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Foundation grant recipients: Where are they now?

Vanessa Franks, DDS, finds fulfillment at Sacramento Native American Health Center

July 16, 2019 4242

In 2010, Vanessa Franks, DDS, became the 11th recipient of the CDA Foundation’s Student Loan Repayment Grant — a flagship program that aims to offset some of the financial burden of student loan debt in exchange for a three-year commitment by recipients to care for the underserved. Describing herself as “a natural caretaker with a strong inherent motivation to enrich the lives of others,” Dr. Franks said a career in public health had been a longtime goal.

This series looks at the careers of past recipients of the CDA Foundation’s Student Loan Repayment Grant.

In 2010, Vanessa Franks, DDS, became the 11th recipient of the CDA Foundation’s Student Loan Repayment Grant — a flagship program that aims to offset some of the financial burden of student loan debt in exchange for a three-year commitment by recipients to care for the underserved. Describing herself as “a natural caretaker with a strong inherent motivation to enrich the lives of others,” Dr. Franks said a career in public health had been a longtime goal — even before she set out to pursue a degree in dentistry.

“Growing up, there were times when we had health care and times when we did not. Because I come from a background that is relatable to patients seen in community health centers, the desire to work in public health came natural to me,” said Franks.

She began practicing at the LifeLong Brookside Community Health Center in San Pablo, in the East Bay, shortly after graduating from the University of California, San Francisco, School of Dentistry in 2008. There she also fulfilled her three-year commitment to care for underserved populations as the Foundation’s grant recipient. From 2010 to 2013, she treated 7,260 patients, providing nearly $2 million in care.

Over the next few years, Franks went on to treat low-income patients in San Rafael and San Francisco before accepting a position at the Sacramento Native American Health Center where she remains today.

As the dental director at SNAHC, Franks has been described by her peers as “the glue that holds the dental department together.” Much of her position revolves around providing access to care and oral health education to high-need patients. Additionally, she oversees peer reviews, student externships and everyday operations to ensure the clinic runs efficiently.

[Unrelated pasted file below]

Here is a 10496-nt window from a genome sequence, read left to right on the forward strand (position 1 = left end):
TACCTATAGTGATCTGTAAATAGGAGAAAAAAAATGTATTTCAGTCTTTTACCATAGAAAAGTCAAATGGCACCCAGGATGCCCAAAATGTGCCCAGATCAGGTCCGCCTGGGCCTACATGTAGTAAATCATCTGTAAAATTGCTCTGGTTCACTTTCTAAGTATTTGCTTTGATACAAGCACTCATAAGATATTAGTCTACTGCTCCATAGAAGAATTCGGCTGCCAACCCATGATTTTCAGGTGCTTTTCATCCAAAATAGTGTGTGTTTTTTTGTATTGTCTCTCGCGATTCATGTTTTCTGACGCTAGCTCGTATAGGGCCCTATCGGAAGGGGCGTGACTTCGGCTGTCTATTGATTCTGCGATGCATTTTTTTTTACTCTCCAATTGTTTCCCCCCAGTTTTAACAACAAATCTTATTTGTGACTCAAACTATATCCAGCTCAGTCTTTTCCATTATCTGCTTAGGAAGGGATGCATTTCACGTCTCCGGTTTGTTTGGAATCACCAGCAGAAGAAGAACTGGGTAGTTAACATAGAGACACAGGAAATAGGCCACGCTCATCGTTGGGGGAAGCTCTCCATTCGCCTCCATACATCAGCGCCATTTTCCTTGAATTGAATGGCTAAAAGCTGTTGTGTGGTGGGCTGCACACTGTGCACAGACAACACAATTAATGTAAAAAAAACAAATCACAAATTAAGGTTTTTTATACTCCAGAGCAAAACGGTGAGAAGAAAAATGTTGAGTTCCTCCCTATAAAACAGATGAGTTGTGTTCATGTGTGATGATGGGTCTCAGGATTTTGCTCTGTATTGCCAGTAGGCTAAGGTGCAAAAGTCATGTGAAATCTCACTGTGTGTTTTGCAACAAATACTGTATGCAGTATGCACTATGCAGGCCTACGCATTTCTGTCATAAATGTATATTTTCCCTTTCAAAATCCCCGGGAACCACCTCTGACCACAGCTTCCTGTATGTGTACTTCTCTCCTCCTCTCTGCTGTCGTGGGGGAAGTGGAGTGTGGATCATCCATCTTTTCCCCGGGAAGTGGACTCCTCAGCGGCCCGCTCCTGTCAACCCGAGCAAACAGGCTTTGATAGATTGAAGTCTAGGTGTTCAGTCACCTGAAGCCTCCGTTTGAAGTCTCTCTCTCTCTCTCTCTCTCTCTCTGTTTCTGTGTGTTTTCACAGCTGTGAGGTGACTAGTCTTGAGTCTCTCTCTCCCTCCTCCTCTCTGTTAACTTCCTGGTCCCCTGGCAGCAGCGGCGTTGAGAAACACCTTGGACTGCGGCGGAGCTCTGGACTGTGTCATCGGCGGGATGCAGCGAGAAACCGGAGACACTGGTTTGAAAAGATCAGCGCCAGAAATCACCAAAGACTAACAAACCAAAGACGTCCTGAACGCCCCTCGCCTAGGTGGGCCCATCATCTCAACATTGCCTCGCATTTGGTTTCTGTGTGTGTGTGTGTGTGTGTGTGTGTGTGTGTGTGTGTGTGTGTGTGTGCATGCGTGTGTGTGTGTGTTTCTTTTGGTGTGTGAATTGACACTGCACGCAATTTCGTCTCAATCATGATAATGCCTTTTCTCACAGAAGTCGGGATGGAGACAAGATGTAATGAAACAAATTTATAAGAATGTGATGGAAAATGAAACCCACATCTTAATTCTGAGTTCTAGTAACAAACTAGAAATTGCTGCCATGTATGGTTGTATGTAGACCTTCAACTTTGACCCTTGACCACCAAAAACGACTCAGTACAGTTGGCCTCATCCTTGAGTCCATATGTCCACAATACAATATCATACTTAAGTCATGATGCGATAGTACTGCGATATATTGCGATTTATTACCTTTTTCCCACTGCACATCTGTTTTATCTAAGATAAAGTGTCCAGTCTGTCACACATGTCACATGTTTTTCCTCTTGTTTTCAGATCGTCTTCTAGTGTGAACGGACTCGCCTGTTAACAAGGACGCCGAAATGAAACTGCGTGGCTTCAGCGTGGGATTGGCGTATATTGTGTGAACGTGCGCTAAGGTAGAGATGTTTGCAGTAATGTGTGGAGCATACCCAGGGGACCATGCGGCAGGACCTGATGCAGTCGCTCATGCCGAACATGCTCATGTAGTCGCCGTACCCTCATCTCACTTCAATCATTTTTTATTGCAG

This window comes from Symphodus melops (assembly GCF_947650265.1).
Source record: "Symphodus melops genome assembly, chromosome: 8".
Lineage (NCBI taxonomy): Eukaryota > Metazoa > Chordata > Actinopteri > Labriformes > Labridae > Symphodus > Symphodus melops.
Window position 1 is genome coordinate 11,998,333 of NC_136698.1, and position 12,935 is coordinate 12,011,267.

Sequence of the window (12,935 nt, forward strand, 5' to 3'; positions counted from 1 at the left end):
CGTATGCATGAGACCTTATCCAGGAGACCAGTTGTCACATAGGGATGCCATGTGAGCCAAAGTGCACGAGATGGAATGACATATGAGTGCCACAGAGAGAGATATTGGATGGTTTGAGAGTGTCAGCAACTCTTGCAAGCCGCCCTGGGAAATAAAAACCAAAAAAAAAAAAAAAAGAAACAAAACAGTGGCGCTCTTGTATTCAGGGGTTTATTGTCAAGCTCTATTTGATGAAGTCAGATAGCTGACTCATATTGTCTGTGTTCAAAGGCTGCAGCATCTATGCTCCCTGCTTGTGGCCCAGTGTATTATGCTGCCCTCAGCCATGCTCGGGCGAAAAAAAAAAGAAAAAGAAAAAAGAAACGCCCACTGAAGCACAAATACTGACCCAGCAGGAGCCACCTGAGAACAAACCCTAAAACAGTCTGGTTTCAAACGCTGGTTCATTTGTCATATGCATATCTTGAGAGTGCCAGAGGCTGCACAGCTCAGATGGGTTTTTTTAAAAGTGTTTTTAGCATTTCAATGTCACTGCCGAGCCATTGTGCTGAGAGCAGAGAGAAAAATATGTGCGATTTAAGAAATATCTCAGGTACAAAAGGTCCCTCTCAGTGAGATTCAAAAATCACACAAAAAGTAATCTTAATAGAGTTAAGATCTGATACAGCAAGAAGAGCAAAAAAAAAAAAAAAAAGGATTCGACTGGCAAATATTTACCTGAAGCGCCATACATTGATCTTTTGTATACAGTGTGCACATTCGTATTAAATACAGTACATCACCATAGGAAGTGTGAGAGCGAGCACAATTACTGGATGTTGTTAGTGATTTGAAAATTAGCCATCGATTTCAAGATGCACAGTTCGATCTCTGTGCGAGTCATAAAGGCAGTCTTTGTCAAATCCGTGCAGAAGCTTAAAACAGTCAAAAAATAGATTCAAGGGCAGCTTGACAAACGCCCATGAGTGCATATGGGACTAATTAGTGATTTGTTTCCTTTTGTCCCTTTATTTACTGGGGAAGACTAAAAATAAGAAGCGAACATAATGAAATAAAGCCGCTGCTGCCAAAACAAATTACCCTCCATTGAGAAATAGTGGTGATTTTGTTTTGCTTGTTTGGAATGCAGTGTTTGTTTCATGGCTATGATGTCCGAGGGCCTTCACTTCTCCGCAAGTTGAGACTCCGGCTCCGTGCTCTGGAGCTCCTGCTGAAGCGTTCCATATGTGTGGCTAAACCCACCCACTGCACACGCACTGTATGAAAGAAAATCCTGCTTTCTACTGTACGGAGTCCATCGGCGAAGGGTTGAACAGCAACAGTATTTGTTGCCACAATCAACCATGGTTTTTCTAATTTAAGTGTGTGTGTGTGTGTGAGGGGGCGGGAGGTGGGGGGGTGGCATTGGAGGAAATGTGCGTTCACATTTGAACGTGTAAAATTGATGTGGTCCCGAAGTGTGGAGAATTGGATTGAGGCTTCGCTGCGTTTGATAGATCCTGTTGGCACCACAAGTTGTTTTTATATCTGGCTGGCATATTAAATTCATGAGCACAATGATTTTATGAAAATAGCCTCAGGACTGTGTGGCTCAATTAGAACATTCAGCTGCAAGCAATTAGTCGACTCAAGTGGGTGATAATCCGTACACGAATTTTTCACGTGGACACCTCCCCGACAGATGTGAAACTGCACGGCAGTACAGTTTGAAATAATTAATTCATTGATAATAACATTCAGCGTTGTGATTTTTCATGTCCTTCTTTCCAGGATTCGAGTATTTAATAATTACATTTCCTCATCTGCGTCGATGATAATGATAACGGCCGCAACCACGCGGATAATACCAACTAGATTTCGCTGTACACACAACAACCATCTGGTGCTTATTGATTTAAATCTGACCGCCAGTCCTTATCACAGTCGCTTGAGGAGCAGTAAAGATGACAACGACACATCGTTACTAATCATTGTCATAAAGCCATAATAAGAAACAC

“Our patients really depend on us. Many of them are affected by a variety of life circumstances beyond their control, which limits their access to health care,” Franks said. “It’s fulfilling to welcome them into an environment where they can feel well taken care of and get a boost of self-esteem.”

An Oakland native, Franks spent most of her childhood and young adulthood in the Bay Area. She recalls having “good times and bad times growing up” and certain periods when her family had to find ways to get by without health insurance. Sustaining good oral health was important to her family, but sometimes their efforts went in vain.

“My parents worked hard to take care of us and feed us a healthy diet, but back in those days, there were almost daily trips home from school that involved stopping at the corner store to buy candy for 5 cents — this resulted in a lot of tooth decay for us,” she said.

Educating families and helping patients maintain a healthy lifestyle fuel Franks’ desire to continue working in public health. She credits the CDA Foundation as one of the supporting factors that have allowed her to find success on this career path.

“The Student Loan Repayment Grant gives hope to people working in public health,” she said. “It allows a dentist to focus on providing care to patients without worrying about the great burden of student loan debt and the growing pressure to choose career paths solely based off the ability to pay off student loans.”

Enjoying the daily challenges and experiences that come along with working in public health, Franks hopes to expand access to care to even more individuals in the near future. “I would really like to participate in our clinic expansion and bring services to a community outside of the midtown Sacramento area that has a great need for dental services.”

Grant applications accepted through July 31

Since 2002, the Student Loan Repayment Grant has enabled 19 dentists to embrace their dream of working in public health and has helped nearly 100,000 patients in underserved communities receive $27 million in care.

The award provides up to $35,000 per year and a maximum of $105,000 over three years to be applied toward repaying the dentists’ educational loan. The selected runner-up will receive the Webb Family Grant, named for Russell Webb, DDS, and Kathi Webb, which provides an award of up to $5,000 toward the recipient’s educational loan.

Grant applications will be accepted through end of day Wednesday, July 31. Access the application and guidelines on the Foundation’s website.


Photo: Dr. Franks (center) with some members of the dental staff at the Sacramento Native American Health Center.